Musicians paying tribute to Thomas

ALBANY, Ga. -- The idea hit Lane Rosen like a ton of bricks. Woke him from his sleep at 1 in the morning, and he couldn't go back to sleep until he'd crawled out of bed and jotted down his idea on his Facebook page.

The next morning, a bleary-eyed Rosen was shocked to see that more than 200 people had already responded to his idea.

That idea, to do a "21-band salute" to recently departed local singing legend Dave Thomas -- who died suddenly Jan. 25 from still-undetermined causes -- took on a life of its own. Now, Rosen, Thomas' best friend and former bandmate Chris Hayes and Shannon Mock, Thomas' significant other for the past decade-plus, are fine-tuning the details for a "21 Bandmate Salute," planned for April 21 at the State Theatre.

"Everyone wanted to be involved; everyone volunteered to do something," Rosen said of the response to his idea. "The people whose lives Dave touched wanted to get together and celebrate his life."

Hayes was one of the first people Rosen contacted about his idea, and the bassist, who'd played with Thomas in Discount Superstar and Swill, was quick to jump on board. Together they refined the idea to include all the bands Thomas had been in. Ironically, the number of former bandmates turned out to be 21.

"When Lane called me, I immediately became the liaison to contact all the band members," Hayes said. "Everyone wanted to help out.

"We talked about the idea of having 21 bands -- to go along with the '21-gun salute' concept -- and thought that would be too much. I think the idea of getting all the bands together that Dave played with was a perfect idea."

Those bands include The Sure Thing (from 1983-1990), The Stiffs (1990-1996), Discount Superstar (1996-present), Swill (2003), Queen Kong (2005-present) and Swamp Donkey (2008-present). A second incarnation of Discount Superstar, which includes a slightly different lineup, is also scheduled to play.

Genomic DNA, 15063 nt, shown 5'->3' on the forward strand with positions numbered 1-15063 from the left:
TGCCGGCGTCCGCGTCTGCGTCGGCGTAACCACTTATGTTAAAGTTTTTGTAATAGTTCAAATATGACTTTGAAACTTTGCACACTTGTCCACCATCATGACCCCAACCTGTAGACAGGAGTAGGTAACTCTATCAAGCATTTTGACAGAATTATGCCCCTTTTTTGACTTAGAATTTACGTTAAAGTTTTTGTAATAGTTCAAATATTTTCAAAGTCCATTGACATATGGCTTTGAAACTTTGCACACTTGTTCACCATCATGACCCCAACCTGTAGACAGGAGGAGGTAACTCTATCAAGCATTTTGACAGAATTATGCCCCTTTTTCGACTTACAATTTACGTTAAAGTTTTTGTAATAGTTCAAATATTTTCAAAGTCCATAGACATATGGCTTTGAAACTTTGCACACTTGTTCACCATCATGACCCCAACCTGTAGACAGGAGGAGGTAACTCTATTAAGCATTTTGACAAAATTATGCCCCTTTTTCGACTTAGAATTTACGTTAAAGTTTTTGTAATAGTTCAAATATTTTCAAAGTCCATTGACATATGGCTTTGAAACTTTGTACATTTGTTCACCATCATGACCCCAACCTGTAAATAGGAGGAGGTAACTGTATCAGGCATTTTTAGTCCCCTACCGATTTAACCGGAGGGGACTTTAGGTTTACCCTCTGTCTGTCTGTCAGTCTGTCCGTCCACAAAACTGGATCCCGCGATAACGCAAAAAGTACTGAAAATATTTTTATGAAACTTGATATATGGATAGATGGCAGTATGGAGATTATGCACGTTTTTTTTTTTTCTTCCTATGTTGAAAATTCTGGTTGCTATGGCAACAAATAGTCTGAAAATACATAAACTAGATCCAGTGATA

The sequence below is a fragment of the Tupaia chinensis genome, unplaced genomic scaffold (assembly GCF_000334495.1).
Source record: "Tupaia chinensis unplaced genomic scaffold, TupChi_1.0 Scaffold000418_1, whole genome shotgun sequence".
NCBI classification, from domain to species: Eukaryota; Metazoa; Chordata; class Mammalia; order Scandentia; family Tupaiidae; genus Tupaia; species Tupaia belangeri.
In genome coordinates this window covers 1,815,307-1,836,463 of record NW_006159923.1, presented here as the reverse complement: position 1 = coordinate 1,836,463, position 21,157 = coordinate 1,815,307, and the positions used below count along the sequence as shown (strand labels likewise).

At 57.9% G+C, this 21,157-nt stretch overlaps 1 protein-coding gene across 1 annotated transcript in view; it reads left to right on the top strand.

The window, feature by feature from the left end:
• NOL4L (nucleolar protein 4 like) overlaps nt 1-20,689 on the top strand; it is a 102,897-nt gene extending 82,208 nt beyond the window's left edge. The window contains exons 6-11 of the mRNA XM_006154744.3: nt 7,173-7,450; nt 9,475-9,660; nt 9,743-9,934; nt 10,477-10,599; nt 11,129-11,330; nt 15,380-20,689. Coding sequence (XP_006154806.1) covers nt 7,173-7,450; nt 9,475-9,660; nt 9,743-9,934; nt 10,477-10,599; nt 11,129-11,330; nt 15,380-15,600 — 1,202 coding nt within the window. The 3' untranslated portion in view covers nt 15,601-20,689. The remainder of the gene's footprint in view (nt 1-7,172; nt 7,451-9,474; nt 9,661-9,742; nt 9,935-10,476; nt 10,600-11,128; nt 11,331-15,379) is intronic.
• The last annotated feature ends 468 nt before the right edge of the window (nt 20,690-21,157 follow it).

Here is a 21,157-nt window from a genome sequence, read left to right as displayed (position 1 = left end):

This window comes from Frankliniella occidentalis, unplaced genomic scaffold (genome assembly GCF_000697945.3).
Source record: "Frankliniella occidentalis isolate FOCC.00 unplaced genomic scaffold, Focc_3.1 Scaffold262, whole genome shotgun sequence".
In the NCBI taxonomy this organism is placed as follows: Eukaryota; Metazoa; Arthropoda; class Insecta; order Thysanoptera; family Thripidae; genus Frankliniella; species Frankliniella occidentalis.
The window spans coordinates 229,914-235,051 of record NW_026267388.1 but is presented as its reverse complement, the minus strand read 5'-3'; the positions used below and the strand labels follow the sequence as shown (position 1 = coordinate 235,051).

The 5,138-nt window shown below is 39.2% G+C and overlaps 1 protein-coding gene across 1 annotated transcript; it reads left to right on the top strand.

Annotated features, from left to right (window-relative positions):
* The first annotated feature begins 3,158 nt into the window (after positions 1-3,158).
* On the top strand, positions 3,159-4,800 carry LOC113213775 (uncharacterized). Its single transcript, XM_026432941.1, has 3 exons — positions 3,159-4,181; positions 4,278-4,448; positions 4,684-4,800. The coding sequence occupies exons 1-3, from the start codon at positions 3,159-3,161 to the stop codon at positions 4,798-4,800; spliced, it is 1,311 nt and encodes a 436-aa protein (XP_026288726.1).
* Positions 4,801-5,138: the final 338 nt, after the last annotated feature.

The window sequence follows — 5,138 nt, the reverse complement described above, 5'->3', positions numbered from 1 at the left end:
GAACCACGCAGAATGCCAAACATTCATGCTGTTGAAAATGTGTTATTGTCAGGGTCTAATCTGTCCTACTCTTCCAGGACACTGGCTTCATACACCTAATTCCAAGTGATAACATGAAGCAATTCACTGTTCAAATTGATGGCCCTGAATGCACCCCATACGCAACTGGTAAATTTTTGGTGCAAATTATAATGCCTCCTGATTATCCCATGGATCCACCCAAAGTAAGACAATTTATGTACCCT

Mock, who received a call from Thomas that she initially thought was a dropped call but turned out to be the last act of the late singer's life, said the tribute show is the perfect memorial for Thomas.

"He would love this," she said. "All those people who were at every show he played year after year are the ones who are volunteering. They all want to be involved."

Tim Smith, who served as sound engineer for most of the bands Thomas played in, has put together a video tribute, and Dax Hoxsie has signed on as master of ceremonies for the salute. He will summarize the history of the bands before each set, while DJ Billy Ocean will provide between-set music.

Danny Reeves from Party Plus are donating balloons (to be released during "99 Red Balloons"); Charlene Maldonado is designing commemorative T-shirts; Richard Adams created a unique flyer advertising the event, and staff members at Charley B's are sponsoring commemorative bracelets that will be given to all who pay the $5 donation that will get them into the all-ages show.

All funding will be used to offset Thomas' funeral expenses and to provide assistance to his 13-year-old twin daughters.

"Dave was like this region's Elvis," Hayes said of his friend. "He influenced so many musicians in this area. If you look at all the big bands here since 1984, they've had one thing in common: They've had Dave at the front. We all followed him."

Rosen said Thomas' influence extended beyond the local musical community.

"I never got to be the close friend that all the guys who played in the bands were with Dave, but I was influenced by his music," the State Theatre owner said. "I put those guys on a pedestal, and so there was a direct line between Dave's music and me getting involved in reopening the State.

"I'm just proud that things came full-circle and I can do something to honor his memory."

The Saturday show kicks off at 6 p.m. with Sure Thing taking the stage and will last "at least until midnight."

"Some of the bands haven't played together in quite a while, so the show might start off a little raw," Hayes said. "But I think all of the musicians are looking forward to celebrating the life of a man who was one of Albany's most beloved musicians for more than 25 years."